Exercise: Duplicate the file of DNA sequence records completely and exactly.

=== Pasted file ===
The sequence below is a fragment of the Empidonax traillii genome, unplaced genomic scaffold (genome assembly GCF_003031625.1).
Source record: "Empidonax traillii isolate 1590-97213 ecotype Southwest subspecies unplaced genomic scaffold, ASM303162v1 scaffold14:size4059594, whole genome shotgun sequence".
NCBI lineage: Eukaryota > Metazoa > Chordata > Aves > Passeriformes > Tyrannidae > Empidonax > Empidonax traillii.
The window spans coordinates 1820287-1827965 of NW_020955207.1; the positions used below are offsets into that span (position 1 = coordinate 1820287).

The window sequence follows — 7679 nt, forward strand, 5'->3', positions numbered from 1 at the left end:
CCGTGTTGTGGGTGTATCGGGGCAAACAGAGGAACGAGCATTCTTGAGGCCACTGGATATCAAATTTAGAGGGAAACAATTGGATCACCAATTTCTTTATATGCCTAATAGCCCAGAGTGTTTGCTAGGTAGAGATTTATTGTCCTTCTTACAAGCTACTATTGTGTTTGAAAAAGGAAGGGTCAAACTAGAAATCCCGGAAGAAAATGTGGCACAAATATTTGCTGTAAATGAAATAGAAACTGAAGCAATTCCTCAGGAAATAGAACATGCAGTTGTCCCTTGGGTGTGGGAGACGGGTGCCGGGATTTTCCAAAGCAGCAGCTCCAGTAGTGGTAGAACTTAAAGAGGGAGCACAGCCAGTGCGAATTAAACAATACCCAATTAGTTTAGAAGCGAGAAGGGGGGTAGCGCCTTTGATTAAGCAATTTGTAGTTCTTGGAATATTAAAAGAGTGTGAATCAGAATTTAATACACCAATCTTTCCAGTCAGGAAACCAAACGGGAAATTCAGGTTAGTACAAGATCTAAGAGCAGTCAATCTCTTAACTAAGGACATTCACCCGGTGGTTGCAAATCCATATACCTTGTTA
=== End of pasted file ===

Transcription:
The sequence below is a fragment of the Empidonax traillii genome, unplaced genomic scaffold (genome assembly GCF_003031625.1).
Source record: "Empidonax traillii isolate 1590-97213 ecotype Southwest subspecies unplaced genomic scaffold, ASM303162v1 scaffold14:size4059594, whole genome shotgun sequence".
NCBI lineage: Eukaryota > Metazoa > Chordata > Aves > Passeriformes > Tyrannidae > Empidonax > Empidonax traillii.
The window spans coordinates 1820287-1827965 of NW_020955207.1; the positions used below are offsets into that span (position 1 = coordinate 1820287).

The window sequence follows — 7679 nt, forward strand, 5'->3', positions numbered from 1 at the left end:
CCGTGTTGTGGGTGTATCGGGGCAAACAGAGGAACGAGCATTCTTGAGGCCACTGGATATCAAATTTAGAGGGAAACAATTGGATCACCAATTTCTTTATATGCCTAATAGCCCAGAGTGTTTGCTAGGTAGAGATTTATTGTCCTTCTTACAAGCTACTATTGTGTTTGAAAAAGGAAGGGTCAAACTAGAAATCCCGGAAGAAAATGTGGCACAAATATTTGCTGTAAATGAAATAGAAACTGAAGCAATTCCTCAGGAAATAGAACATGCAGTTGTCCCTTGGGTGTGGGAGACGGGTGCCGGGATTTTCCAAAGCAGCAGCTCCAGTAGTGGTAGAACTTAAAGAGGGAGCACAGCCAGTGCGAATTAAACAATACCCAATTAGTTTAGAAGCGAGAAGGGGGGTAGCGCCTTTGATTAAGCAATTTGTAGTTCTTGGAATATTAAAAGAGTGTGAATCAGAATTTAATACACCAATCTTTCCAGTCAGGAAACCAAACGGGAAATTCAGGTTAGTACAAGATCTAAGAGCAGTCAATCTCTTAACTAAGGACATTCACCCGGTGGTTGCAAATCCATATACCTTGTTA